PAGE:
Analysts are predicting that there is no end in sight to the decline in gross margin on the iPhone. Bernstein Research analysts (via Business Insider) are predicting that it will fall below 40% for the first time next year, and fall again to 39% in 2018. Other analysts agree.

A chart put together by the firm shows iPhone margins falling from 57.7% in 2009 to 40.8% this year, arguing that the costs of making next year’s iPhone and difficulty in charging more for it in a much more competitive environment will see it fall further over the next couple of years.

Morgan Stanley’s Katy Huberty, says that, ironically, the popularity of the iPhone 7 may have contributed to pressure on margins …


Huberty says that Apple appears to have underestimated demand for the iPhone 7, and had to boost orders, which adds to production costs.

10-K data suggests Apple underestimated demand creating a near- term margin headwind as supply ramps. We also see this as a sign Apple approached iPhone 7 forecasts with conservatism. Given better than expected initial demand, Apple has increased orders to suppliers and is incurring expenses to ramp additional production lines, which is creating a headwind in December.

UBS analysts Steven Milunovich and Benjamin Wilson agree with Bernstein that Apple is likely to face increased production costs next year without the ability to raise prices. Indeed, they think the price gap between the two sizes may need to decrease.

Depending on price increases, larger screens could increase ASPs. However, margins might decline if build cost increases outstrip higher prices. Apple could end up selling Plus phones at closer to regular size prices.

Finally, analysts also appear to agree that Apple is not setting aside enough money to cover the costs of warranty repairs. Once the true costs are factored in, they suggest, that will further reduce the gross margin. A recent Wells Fargo’s Maynard Um note commented on this, echoing comments made by Bernstein.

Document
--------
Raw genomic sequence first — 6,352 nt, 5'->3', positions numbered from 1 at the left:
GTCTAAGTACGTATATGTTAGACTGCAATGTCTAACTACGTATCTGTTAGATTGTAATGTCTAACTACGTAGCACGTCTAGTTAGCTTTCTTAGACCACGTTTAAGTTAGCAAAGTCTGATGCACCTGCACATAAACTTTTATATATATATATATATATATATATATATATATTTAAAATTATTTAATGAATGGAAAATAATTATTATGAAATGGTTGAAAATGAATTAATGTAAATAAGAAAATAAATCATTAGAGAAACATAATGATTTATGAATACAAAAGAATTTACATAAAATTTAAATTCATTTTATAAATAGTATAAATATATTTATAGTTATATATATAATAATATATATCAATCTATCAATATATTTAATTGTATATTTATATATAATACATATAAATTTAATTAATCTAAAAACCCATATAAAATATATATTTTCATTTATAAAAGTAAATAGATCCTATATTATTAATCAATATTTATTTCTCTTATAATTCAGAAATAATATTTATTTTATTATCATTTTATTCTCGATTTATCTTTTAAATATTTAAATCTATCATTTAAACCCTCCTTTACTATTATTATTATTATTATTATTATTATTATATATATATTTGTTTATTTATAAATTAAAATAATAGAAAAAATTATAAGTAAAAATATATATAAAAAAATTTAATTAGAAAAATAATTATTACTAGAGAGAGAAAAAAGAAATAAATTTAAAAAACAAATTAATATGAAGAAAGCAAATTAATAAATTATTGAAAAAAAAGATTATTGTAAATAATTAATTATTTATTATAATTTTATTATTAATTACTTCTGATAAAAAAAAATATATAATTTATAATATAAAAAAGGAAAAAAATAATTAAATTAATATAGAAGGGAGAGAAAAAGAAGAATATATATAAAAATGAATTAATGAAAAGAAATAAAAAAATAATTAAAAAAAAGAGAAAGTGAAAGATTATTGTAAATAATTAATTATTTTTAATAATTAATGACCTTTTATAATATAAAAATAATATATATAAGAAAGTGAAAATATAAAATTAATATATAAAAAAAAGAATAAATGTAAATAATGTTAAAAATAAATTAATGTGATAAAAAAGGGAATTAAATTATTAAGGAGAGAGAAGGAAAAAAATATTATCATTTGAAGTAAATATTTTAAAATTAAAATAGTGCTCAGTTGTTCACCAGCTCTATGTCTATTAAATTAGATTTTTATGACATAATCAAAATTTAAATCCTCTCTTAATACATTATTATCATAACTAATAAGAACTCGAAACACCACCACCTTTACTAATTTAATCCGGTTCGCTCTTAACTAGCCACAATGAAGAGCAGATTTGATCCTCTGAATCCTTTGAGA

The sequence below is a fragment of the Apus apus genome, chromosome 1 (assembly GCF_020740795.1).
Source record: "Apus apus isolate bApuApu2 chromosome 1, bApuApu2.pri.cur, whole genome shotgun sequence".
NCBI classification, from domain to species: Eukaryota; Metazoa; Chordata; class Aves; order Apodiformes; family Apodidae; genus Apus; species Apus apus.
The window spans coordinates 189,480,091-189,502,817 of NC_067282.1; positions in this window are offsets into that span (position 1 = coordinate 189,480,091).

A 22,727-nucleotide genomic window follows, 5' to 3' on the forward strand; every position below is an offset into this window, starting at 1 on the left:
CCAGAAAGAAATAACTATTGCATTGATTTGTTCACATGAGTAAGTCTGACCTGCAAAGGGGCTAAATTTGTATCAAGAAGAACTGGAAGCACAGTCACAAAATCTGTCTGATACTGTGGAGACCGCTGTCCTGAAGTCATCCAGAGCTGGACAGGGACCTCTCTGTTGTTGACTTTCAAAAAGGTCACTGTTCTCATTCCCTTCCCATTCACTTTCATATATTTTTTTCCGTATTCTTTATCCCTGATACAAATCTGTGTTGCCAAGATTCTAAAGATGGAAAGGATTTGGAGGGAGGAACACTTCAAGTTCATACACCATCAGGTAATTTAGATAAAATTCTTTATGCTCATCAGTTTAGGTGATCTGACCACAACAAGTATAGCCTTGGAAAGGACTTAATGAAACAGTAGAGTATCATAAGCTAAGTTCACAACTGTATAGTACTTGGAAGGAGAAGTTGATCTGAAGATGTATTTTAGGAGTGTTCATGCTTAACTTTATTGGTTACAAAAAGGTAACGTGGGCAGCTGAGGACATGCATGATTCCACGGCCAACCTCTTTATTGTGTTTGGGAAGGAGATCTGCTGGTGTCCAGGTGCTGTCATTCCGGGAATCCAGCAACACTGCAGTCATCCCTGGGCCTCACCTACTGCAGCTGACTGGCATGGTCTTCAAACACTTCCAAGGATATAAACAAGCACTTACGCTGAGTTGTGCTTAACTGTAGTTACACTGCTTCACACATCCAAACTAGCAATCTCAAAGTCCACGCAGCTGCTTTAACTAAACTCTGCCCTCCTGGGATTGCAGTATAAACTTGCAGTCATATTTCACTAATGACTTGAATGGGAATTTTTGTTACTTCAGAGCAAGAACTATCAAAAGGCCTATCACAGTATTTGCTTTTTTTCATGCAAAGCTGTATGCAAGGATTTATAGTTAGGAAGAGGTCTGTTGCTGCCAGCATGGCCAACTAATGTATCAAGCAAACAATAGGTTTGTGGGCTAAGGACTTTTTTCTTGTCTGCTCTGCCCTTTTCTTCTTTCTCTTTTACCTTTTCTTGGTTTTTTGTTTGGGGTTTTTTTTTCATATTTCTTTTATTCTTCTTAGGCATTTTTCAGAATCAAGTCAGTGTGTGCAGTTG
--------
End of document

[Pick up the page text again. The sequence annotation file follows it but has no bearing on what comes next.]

We believe accrual levels are still too low relative to claims and expect an increase in FQ1, which we think may limit upside potential to gross margin from warranties. On a rolling 24-month basis, claims per unit have been relatively steady, while accruals per unit have decreased, which suggests, to us, a greater likelihood of increased to accruals.

It’s notable that Apple has recently launched two new repair programs in quick succession, one for unexpected shutdowns in the iPhone 6s, the other for ‘touch disease‘ in the iPhone 6 Plus. However, neither program is likely to have a major impact, the 6s issue reportedly limited to a very small number of phones, and Apple charging for 6s Plus repairs on the basis that the problem results from impact damage.

For context, it should be noted that most companies would kill for margins of 39%. Apple takes home almost all the profit in the smartphone industry.

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